Why Photographers Charge What We Charge

I often get asked if I offer discounts or why my pricing is so high. Some people are so surprised at “how expensive it is for just photos”. I know this is a common ask/question that photographers get.

I am here for you - my clients - to explain so you can understand all that it takes for me to do “just a few pictures” for you.

I am also writing this for you - my fellow photographers - so you can share with your clients (or potential clients who thinks you are too expensive) all the hard work and expenses you have to pay to “just come over and snap a few pictures" for them.

Expenses for photographers

Do you want to know what photographers have to spend our own money on? Here’s a list of expenses we incur to make our photography business and photography sessions happen.

You can see the list is ginormous.

You get the general gist and just want to know why we price the way we do? Read the last section.

General business expenses

  • Internet

  • Phone

  • Studio (if one is renting one or pay rent every month)

  • Taxes - generally 35% reserved for income taxes and some photographers pay for sales tax on their own

  • Accounting fees and other professional fees

  • Electricity

  • Office supplies

  • Credit card processing fees

  • Medical insurance

  • Studio cleaning supplies

Equipment expenses

  • Camera and lenses (mine are combined total of approximately $7,000 so far not including maintenance)

  • Lighting equipment

  • Memory cards

  • External hard drive for photo storage (and a back up one)

  • Light bulbs for strobes/flashes

  • General repair and maintenance fees

  • Camera bag

  • Backdrops and backdrop stand

General travel to/from photo shoot expenses

  • Gas/Uber/Bus

  • Car payments and registration

  • Parking fees

  • Vendor fees like local or state park fees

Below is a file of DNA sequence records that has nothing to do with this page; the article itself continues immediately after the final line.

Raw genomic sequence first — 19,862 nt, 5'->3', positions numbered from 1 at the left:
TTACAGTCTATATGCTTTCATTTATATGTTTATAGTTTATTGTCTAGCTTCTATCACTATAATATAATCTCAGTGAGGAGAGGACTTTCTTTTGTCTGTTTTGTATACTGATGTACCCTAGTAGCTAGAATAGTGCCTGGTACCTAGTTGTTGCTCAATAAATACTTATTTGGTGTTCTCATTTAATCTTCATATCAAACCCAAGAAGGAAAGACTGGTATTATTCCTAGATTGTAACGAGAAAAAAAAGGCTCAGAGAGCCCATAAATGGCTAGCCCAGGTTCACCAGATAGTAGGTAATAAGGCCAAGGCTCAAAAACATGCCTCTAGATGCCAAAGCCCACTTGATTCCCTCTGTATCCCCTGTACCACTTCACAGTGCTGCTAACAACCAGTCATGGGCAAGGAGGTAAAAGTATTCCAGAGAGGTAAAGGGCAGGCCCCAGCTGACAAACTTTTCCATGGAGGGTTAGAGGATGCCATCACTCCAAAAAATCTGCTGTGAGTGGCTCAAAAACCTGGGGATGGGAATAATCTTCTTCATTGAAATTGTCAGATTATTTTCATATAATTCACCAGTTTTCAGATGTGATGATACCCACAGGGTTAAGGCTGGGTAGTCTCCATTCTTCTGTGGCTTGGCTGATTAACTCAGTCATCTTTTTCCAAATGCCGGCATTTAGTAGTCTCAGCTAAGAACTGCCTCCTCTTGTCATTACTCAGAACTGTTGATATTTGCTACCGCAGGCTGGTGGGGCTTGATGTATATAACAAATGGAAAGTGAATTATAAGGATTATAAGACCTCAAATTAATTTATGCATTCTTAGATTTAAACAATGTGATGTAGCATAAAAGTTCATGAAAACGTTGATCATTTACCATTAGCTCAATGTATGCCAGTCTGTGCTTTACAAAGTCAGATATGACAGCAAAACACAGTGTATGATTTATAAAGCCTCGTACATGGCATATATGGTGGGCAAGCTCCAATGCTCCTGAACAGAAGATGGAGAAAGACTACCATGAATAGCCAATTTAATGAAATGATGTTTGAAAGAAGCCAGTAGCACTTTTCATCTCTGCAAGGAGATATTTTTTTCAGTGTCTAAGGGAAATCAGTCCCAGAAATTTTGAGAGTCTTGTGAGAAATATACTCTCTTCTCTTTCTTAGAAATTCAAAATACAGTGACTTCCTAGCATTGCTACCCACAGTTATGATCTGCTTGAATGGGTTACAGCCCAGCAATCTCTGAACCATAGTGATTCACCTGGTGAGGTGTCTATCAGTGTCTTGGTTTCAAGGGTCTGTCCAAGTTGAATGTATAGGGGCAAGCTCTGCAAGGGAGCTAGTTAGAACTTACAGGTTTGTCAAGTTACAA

Marketing expenses

  • Yelp and Facebook Ads

  • Trade show exhibit fees and materials

  • Business cards

  • Marketing materials such as flyers, pricing sheets, etc.

  • Logo and other branding design

  • Signage

Session specific expenses

  • Props (especially for newborn and boudoir photographers)

  • Furniture (if in a studio)

  • Second shooter (if necessary)

  • Assistant (if necessary)

  • Batteries

  • Packaging of products (if ordered)

  • Product samples

  • Babysitters

  • Other session materials like band aids, baby wipes, hand sanitizer, snacks, hand warmers, kids entertainment.

Annual or monthly subscriptions to sustain a photography business

  • Editing Software

  • General Business Liability Insurance

  • Website hosting fee

  • Domain maintenance fee

  • CRM software (invoicing, contract, etc)

  • Social medial planner and software

  • Online gallery storage and fees

  • Education

* This is not tax or accounting advice. Please consult an accountant if you have any specific accounting questions!

What we spend 60+ hours a week as photographers

We all know that to understand how much we actually price, is not only based on expenses but also how much time it takes for us to deliver the goods and services as a business. Here’s a list of all that we do as photographers, and also as business owners.

Actual photography session related time

  • Preparing equipment and props for a photo shoot

  • Traveling to and from photography session location

  • Session time actually shooting (ranging from 15 minutes to many hours)